Colin Dixon, founder and chief analyst with nScreenMedia, believes mistakes were made with Hulu under Chapek’s watch. Like, why un-Disney Disney+ when Hulu was right there? Hulu needs content too, and Dixon echoes the sentiment that Disney needs an adult brand in the U.S. to match what its Star brand represents in the rest of the world.
Iger wouldn’t have done that, nor would he be as obsessed with quickly making Disney+ huge and profitable.
“The commitment to make [direct-to-consumer] profitable by 2024 was a mistake. This is a marathon, not a sprint,” Dixon said. “[Hulu’s] engagement times are great, churn moderate, and it has established a solid ad business. It will be Hulu that leads Disney’s DTC business to profit in the U.S. Iger bought Hulu and recognizes its value.”
Even if Iger buys out the remaining share, what he ultimately does with Hulu is another question. Some of the possibilities:
Disney sells its controlling stake in Hulu to Comcast
This one is a long shot for a couple of (billion) reasons, but let’s start with why it could make some sense. Steve Birenberg, principal with Northlake Capital, says acquiring Comcast’s stake in Hulu could require Disney to take on a substantial amount of debt, though they have the balance sheets to do it. And if Hulu is worth $27.5 billion (a giant IF, and one that Disney is kind of locked into), having $18 billion-plus of Comcast’s cash come in the door wouldn’t be a bad way for Iger to make a good impression on investors. This route could let Disney chart a path not unlike that of HBO Max.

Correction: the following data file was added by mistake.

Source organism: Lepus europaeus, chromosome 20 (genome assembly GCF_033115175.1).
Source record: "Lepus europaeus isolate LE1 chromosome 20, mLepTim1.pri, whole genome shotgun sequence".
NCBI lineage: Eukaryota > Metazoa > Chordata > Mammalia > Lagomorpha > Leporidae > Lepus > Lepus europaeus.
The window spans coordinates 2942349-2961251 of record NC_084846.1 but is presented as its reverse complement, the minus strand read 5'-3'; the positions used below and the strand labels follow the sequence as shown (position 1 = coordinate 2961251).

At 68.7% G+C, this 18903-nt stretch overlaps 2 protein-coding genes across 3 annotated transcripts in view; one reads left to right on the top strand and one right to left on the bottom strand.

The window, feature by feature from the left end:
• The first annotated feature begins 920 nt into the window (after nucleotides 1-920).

“Disney would downsize its streaming ambitions to be a more premium service, offering those key brands and potentially could operate at a healthier profit margin, but a much smaller ultimate dollar profits, so it wouldn’t have as big of a potential reach,” Birenberg said. “But that would be a pretty major step back… Look at the acquisitions [Iger] has made. The last thing he did was buy the Fox assets; he wouldn’t have bought the Fox assets if he didn’t have bigger ambitions for Disney streaming.”
Like Iger, Comcast chief Brian L. Roberts has the money. In September, he threw out this very alternative: What if we bought them out?
“If [Hulu] was for sale, put up for sale, Comcast would be interested, and so would a lot of other tech and media companies,” Roberts said. “And you would have robust auction. There’s never been a pure-play, fabulous, scaled streaming service put on the market.”